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GIF is the standard format for compressing images with large areas of solid colors and crisp details like those in line art, logos, or type. Being an 8 bit-depth image format it would have disappeared from the web after the introduction of the JPEG and PNG file formats, but GIF is still a favored web file format thanks to its frame animation feature. In this tutorial, we will have a close look at all the available options to convert a video to a GIF animation, and how to optimize its file size. Let's get started!
1. Trimming Animation
First of all you will need to open the video file with Photoshop. Most of the time you won't need the whole sequence for the GIF animation, so you can trim the video in the Timeline Panel. Turn on the Loop option and try to find a good place to trim your video.
2. Reducing Image Size
You can either reduce the image size from the Image menu or do it later in the Save for Web dialog box. I prefer to do it in the beginning with the Image Size Dialog Box as it can save a considerable amount of loading time when you open up the Save for Web dialog box. Your video layer will have to be turned into a Smart Object if you resize the image, but you don't have to worry about this, it won't effect our workflow at all.
3. Save for Web
My favorite thing about this workflow is that we don't have to do any conversion on the Timeline panel to be able to save a frame animation, as the Save for Web dialog box will do the work for us once you select the GIF file format as your output. Notice that the Animation options will appear on the bottom right corner of the dialog box. In case you decide to further reduce the size of your image you can still do it here.
4. Reduce the Amount of Frames
You can further reduce the size of the GIF animation if you reopen the exported GIF back into Photoshop and delete every second or third frame from the Timeline Panel. Then you should select all remaining frames and increase the duration of them to compensate for the loss of frames. If you don't do this compensation your animation will be played faster than the original. Once you are ready you can save the new version, which should be much smaller than the original.
5. Number of Colors
The most relevant option to optimize the size of a GIF file is the number of colors used in the Color Table. The maximum amount of colors is 256, which comes from the 8 bit-depth limitation. Generally speaking it is good to stick with 64 colors or less, but depending on the original video you might need to increase the number of colors to get a better result.
6. Which Color Reduction Algorithm to Choose?
- Perceptual to create a custom color table by giving priority to colors for which the human eye has greater sensitivity.
- Selective to create a color table similar to the Perceptual color table, but favoring broad areas of color and the preservation of Web colors. This color table usually produces images with the greatest color integrity. (Selective is the default choice.)
- Adaptive to create a custom color table by sampling colors from the spectrum appearing most commonly in the image. For example, an image with only shades of green and blue produces a color table made primarily of greens and blues. Most images concentrate colors in particular areas of the spectrum.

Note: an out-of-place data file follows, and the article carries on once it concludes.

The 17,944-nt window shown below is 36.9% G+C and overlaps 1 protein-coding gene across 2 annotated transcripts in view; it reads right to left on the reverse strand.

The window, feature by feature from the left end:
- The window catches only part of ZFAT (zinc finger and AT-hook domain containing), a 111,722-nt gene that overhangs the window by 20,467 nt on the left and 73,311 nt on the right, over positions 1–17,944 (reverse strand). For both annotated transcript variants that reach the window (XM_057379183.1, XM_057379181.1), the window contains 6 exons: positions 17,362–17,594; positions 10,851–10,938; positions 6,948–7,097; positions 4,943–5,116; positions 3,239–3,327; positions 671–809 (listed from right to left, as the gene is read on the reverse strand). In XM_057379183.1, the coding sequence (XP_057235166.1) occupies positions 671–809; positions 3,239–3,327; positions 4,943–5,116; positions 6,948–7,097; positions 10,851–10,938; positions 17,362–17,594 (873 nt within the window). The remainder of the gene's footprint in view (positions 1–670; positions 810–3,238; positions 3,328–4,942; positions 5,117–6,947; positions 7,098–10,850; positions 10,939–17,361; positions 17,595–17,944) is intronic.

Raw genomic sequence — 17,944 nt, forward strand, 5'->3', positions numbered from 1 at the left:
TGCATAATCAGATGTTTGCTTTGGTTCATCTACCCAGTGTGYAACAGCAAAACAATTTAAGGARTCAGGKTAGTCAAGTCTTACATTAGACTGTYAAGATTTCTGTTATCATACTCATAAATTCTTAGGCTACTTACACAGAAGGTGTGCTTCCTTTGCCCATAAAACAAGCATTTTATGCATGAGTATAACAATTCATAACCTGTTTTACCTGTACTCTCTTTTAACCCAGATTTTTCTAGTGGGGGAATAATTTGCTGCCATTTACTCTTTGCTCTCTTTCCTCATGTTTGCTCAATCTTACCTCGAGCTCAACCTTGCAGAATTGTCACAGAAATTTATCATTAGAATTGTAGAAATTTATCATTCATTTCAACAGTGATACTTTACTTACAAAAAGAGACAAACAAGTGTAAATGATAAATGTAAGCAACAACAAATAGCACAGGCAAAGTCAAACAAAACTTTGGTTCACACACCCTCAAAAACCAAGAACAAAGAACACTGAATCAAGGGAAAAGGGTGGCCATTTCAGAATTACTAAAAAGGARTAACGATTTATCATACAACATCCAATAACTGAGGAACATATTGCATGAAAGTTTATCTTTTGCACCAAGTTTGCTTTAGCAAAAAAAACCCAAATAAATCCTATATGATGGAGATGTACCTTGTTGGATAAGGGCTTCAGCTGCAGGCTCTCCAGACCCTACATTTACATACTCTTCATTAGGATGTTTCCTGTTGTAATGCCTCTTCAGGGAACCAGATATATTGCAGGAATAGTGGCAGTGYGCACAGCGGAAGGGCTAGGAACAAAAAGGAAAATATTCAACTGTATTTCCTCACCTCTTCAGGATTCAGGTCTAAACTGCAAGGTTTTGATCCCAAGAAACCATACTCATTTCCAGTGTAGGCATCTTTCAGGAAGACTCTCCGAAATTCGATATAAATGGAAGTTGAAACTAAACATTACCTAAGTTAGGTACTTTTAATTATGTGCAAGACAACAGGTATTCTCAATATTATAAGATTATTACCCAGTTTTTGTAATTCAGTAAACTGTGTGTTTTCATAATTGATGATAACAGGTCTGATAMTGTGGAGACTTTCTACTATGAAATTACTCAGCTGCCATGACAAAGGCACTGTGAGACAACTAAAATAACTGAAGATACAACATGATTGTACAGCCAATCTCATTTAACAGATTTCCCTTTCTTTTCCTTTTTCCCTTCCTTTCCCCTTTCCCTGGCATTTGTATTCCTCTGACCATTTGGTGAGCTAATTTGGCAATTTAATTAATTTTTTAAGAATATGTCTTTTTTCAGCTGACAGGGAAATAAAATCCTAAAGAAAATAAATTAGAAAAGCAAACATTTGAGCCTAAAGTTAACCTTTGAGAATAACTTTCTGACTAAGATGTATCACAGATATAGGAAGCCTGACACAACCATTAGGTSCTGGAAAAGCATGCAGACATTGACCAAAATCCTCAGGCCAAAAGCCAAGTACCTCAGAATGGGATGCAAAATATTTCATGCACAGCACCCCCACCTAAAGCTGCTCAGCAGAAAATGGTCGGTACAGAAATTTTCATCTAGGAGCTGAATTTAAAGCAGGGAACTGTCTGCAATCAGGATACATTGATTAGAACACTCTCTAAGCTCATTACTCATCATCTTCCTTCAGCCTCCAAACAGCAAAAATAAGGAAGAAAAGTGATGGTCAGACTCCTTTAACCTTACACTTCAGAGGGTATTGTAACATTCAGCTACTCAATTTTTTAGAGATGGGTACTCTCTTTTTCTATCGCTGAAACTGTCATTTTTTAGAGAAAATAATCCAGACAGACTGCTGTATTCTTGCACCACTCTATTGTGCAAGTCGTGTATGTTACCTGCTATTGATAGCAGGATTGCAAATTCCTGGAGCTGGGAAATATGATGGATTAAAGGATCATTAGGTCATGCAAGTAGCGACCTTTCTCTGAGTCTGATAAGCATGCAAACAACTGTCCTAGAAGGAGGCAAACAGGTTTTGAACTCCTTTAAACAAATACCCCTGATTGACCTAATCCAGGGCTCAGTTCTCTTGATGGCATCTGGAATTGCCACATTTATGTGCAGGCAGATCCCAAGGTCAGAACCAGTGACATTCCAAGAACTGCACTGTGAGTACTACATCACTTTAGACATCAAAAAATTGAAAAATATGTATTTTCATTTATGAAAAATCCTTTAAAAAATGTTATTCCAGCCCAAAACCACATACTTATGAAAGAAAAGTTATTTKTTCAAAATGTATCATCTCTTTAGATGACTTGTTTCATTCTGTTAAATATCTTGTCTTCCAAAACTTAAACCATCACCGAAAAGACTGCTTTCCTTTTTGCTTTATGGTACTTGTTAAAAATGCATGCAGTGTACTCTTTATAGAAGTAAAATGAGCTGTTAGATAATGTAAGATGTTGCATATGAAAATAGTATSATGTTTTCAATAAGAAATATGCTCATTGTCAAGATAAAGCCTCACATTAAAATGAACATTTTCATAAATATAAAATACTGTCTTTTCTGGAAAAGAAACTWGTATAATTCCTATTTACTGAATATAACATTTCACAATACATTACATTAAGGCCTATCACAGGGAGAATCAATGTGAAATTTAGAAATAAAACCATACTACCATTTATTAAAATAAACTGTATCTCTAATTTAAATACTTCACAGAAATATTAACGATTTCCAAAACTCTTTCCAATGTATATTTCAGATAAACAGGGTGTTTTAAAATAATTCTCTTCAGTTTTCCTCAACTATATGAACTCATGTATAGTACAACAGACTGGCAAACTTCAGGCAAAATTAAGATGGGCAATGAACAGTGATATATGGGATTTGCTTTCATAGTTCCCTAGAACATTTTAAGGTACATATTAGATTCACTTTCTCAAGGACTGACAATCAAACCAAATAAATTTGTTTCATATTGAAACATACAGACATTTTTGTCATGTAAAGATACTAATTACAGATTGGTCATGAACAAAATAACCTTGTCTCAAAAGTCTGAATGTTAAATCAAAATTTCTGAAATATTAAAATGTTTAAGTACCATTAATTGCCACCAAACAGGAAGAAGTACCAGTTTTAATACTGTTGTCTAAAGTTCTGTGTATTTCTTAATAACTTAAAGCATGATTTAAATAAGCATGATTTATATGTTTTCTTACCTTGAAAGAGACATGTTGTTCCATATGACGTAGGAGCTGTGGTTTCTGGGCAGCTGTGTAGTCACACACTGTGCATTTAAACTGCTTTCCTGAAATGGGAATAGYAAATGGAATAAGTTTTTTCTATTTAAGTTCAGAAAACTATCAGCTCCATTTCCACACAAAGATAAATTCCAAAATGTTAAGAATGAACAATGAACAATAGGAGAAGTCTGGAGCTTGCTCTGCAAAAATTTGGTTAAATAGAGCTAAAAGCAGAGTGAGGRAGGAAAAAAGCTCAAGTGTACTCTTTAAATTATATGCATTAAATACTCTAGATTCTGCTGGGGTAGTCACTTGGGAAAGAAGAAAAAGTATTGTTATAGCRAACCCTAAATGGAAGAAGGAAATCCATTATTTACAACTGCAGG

- Restrictive uses the standard, 216‑color, web‑safe color table common to the 8‑bit (256‑color) panels of Windows and Mac OS. This option ensures that no browser dither is applied to colors when the image is displayed using 8‑bit color. If your image has fewer than 216 colors, unused colors are removed from the table.
Since GIF files contain a limited number of colors, we may want to imitate the missing colors with available ones using the dithering. From the "Dither" menu, we choose one of the algorithms for such imitation. The "Diffusion" method lets us adjust the amount of dither. With "Pattern" and "Noise" algorithms there is nothing to adjust. The more dithering in an image, the larger the file size. Dithering adds different-colored pixels in close proximity to each other to simulate secondary colors or smooth gradations in color. Some images must contain dithering to look good, but it's best to use the least amount of dithering possible to keep the smallest file size.
8. Web Snap, Lossy, Transparency and Interlaced
- Web Snap is used to help prevent dithering in a browser. It is done by snapping some of the colours to Web-safe colours. The more Web-safe colours present in a GIF, the less browser dithering will result. A value of 0% won't change any colours while a value of 100% will change all the colours in the image to Web-safe.
- Lossy compression discards visual information, which can reduce the file size.
- If the image contains Transparency, select Transparency to preserve transparent pixels; deselect Transparency to fill fully and partially transparent pixels with the matte color.
- Interlaced GIF files are loaded in a browser in a few passes (like the progressive JPEG's).
9. Compare Original and Optimized Versions
Once you added a lot of custom changes you can check the difference in file size and quality by using the 2-Up view.
10. Preview, Save Preset and Optimize to File Size
If you are happy with your settings take a look at your final GIF with the Preview option in a browser and don't forget to save your settings as preset. You can also specify a file size limit with this additional option from Optimize Menu and once this is applied Photoshop will try to fit the size with the best possible image quality.